What is more fascinating to me personally is how the flow of thoughts runs during this time – it is interesting to monitor this in oneself. The thing that struck me the most was that I think in a couple of languages [& can force myself to think in a third]. I had not really realized how much I actually switch between them… that was what I learned the most about myself from doing this study. It was also interesting to see what happens when you are in an environment under sensory deprivation. As I noted, the room was white, with a black fixation cross on the wall. What was cool was that during the last 10 minute run [i.e. after I had been trying to stare at that fixation cross for over half an hour] I started to get some interesting visual hallucinations. The seams of the door of the chamber started to become colored – these were vivid neon-like colors. A very cool effect. I was just beginning to explore this further when unfortunately to my great surprise time was up – we were already done…

What other things do I think might be important for studies such as this one? I come back to the title of this post: I was not being facetious when I posed the original question. How does our brain activity vary with geographical location? What about effects from the season of the year? [The light levels outside can be vastly different in addition to temperatures – in Indiana it was winter when we did the study, here in Paris it is late now spring.] What about the cultural milieu one is in? [Fortunately, since I have been over here before, the environment is completely familiar, so at least there is a minimal effect of novelty here, but there may still be a cultural effect.] What differences in activity are there for measurements taking sitting upright versus lying down? What differences in brain activity occur after a 3-4 month period of time has passed? How does one’s emotional state change the data? What about the amount of caffeine consumed? What about one’s habitual diet? Same applies to blood sugar levels at time of measurement etc… What if someone has a cold & a fever versus when they are well? These are all questions that we do not have clear answers yet. Many future studies will have to be performed to get at these. And this is not something we can tackle with our little investigation – we are just trying to get a rough idea of reproducibility across different methods in different labs at this stage & trying to integrate datasets for future work together.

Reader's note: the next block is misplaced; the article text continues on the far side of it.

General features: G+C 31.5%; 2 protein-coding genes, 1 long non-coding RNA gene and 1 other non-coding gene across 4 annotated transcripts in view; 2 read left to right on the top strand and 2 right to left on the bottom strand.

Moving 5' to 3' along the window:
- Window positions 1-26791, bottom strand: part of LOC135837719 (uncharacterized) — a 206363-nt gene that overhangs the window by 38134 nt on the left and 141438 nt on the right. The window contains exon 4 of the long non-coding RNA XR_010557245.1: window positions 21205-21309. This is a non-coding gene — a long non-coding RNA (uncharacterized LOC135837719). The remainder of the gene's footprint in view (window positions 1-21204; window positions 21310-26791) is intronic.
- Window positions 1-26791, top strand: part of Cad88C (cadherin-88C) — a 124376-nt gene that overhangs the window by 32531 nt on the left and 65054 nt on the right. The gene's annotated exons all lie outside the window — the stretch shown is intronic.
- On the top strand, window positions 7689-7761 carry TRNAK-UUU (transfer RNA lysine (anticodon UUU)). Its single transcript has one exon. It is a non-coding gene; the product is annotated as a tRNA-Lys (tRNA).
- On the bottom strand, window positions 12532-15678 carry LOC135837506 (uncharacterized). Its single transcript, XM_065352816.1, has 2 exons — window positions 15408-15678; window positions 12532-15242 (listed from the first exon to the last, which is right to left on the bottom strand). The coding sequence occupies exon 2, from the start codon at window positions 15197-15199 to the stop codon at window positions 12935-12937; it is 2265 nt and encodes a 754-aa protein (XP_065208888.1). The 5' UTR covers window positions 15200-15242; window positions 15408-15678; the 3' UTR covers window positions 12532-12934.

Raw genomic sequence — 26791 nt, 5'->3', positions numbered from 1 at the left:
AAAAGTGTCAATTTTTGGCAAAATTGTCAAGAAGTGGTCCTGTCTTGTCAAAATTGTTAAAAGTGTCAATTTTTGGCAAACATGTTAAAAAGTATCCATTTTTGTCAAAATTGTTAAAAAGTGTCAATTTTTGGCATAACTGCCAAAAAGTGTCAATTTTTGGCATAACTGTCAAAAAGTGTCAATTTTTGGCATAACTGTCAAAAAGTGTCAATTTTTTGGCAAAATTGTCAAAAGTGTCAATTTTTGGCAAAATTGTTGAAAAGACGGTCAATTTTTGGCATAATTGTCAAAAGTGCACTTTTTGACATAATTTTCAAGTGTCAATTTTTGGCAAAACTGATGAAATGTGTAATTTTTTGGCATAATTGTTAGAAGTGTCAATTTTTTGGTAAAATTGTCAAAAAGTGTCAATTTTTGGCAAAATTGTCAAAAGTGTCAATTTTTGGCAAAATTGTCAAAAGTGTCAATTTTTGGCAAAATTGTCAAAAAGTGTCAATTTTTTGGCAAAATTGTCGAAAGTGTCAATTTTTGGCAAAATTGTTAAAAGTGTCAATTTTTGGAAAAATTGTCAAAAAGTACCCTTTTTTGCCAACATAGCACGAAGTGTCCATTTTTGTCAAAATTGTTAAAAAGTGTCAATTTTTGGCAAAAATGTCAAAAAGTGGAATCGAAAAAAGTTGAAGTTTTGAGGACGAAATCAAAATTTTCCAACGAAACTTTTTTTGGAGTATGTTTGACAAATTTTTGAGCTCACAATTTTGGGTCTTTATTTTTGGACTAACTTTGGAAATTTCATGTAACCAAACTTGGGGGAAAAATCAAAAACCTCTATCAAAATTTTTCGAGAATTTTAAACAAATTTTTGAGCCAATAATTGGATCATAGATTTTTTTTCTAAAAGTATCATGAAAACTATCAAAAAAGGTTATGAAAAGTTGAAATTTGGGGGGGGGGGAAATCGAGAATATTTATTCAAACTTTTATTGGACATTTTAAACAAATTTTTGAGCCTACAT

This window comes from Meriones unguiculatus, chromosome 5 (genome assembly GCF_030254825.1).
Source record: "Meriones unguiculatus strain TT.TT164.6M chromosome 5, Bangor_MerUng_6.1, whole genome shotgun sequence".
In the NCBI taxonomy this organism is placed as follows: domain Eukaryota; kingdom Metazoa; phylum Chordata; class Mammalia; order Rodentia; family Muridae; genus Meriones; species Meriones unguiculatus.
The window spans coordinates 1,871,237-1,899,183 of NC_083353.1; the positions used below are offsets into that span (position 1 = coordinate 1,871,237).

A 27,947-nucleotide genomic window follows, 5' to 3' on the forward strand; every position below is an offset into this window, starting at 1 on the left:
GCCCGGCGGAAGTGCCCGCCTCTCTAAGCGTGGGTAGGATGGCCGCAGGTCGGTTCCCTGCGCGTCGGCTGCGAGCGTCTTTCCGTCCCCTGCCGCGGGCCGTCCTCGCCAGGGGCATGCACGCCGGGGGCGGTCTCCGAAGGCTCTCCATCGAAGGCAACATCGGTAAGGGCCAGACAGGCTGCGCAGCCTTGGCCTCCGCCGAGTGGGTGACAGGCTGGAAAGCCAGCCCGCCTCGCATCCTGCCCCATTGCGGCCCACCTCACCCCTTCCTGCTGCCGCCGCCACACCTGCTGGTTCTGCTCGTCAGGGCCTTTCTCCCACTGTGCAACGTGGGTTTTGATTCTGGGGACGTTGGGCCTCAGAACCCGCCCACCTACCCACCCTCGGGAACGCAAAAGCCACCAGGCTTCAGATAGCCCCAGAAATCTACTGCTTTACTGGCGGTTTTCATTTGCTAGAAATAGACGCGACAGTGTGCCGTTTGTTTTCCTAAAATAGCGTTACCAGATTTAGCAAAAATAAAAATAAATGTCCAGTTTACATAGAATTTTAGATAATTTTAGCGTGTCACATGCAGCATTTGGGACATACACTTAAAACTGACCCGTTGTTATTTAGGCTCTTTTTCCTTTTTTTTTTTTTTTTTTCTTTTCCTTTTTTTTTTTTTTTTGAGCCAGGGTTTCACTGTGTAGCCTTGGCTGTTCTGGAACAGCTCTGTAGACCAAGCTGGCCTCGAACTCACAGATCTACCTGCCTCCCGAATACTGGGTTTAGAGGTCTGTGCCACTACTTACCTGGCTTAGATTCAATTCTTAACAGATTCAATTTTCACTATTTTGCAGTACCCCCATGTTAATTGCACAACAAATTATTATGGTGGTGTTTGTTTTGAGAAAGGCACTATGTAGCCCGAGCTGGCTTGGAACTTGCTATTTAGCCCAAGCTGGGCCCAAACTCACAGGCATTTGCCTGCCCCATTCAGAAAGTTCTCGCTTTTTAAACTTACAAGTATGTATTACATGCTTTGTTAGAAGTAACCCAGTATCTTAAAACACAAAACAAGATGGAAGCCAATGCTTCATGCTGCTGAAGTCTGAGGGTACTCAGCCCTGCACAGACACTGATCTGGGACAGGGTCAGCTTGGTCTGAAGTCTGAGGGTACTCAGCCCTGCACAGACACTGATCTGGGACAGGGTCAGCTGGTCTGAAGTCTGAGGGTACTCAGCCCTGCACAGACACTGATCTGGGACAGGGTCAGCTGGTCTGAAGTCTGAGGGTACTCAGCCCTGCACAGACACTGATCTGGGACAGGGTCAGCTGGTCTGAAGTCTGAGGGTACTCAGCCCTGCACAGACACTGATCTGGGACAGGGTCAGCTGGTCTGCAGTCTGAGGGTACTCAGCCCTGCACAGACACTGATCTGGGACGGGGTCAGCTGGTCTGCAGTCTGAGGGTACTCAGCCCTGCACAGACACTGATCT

But here is the one question I wonder about the most: how has my brain changed since the time [a year ago] that I was here last? Clearly I am a year older, however, I have also had a very rich cultural experience when I was here last that would have changed me forever also [hopefully for the better]…